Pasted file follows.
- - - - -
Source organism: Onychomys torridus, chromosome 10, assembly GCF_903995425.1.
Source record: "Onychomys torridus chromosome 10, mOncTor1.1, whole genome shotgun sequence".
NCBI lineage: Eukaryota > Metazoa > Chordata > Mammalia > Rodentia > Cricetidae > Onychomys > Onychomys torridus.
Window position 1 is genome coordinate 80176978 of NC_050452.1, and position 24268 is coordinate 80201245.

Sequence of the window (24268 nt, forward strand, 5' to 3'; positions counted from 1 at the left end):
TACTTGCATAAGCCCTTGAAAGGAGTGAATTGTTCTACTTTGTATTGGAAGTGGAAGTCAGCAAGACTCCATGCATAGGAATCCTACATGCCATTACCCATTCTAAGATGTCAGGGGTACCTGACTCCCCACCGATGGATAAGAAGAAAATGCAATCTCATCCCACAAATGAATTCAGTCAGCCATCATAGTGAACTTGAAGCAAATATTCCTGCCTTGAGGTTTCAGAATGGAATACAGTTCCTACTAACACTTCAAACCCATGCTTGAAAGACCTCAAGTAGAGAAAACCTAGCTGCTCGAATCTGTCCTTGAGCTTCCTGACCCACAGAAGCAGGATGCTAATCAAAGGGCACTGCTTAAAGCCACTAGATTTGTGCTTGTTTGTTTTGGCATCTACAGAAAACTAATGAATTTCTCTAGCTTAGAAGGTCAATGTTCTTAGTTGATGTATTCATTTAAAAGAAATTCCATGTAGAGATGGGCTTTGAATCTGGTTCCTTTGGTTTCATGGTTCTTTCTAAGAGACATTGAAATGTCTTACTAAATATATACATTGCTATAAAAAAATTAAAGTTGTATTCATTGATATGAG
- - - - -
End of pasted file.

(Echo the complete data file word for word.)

Source organism: Onychomys torridus, chromosome 10, assembly GCF_903995425.1.
Source record: "Onychomys torridus chromosome 10, mOncTor1.1, whole genome shotgun sequence".
NCBI lineage: Eukaryota > Metazoa > Chordata > Mammalia > Rodentia > Cricetidae > Onychomys > Onychomys torridus.
Window position 1 is genome coordinate 80176978 of NC_050452.1, and position 24268 is coordinate 80201245.

Sequence of the window (24268 nt, forward strand, 5' to 3'; positions counted from 1 at the left end):
TACTTGCATAAGCCCTTGAAAGGAGTGAATTGTTCTACTTTGTATTGGAAGTGGAAGTCAGCAAGACTCCATGCATAGGAATCCTACATGCCATTACCCATTCTAAGATGTCAGGGGTACCTGACTCCCCACCGATGGATAAGAAGAAAATGCAATCTCATCCCACAAATGAATTCAGTCAGCCATCATAGTGAACTTGAAGCAAATATTCCTGCCTTGAGGTTTCAGAATGGAATACAGTTCCTACTAACACTTCAAACCCATGCTTGAAAGACCTCAAGTAGAGAAAACCTAGCTGCTCGAATCTGTCCTTGAGCTTCCTGACCCACAGAAGCAGGATGCTAATCAAAGGGCACTGCTTAAAGCCACTAGATTTGTGCTTGTTTGTTTTGGCATCTACAGAAAACTAATGAATTTCTCTAGCTTAGAAGGTCAATGTTCTTAGTTGATGTATTCATTTAAAAGAAATTCCATGTAGAGATGGGCTTTGAATCTGGTTCCTTTGGTTTCATGGTTCTTTCTAAGAGACATTGAAATGTCTTACTAAATATATACATTGCTATAAAAAAATTAAAGTTGTATTCATTGATATGAG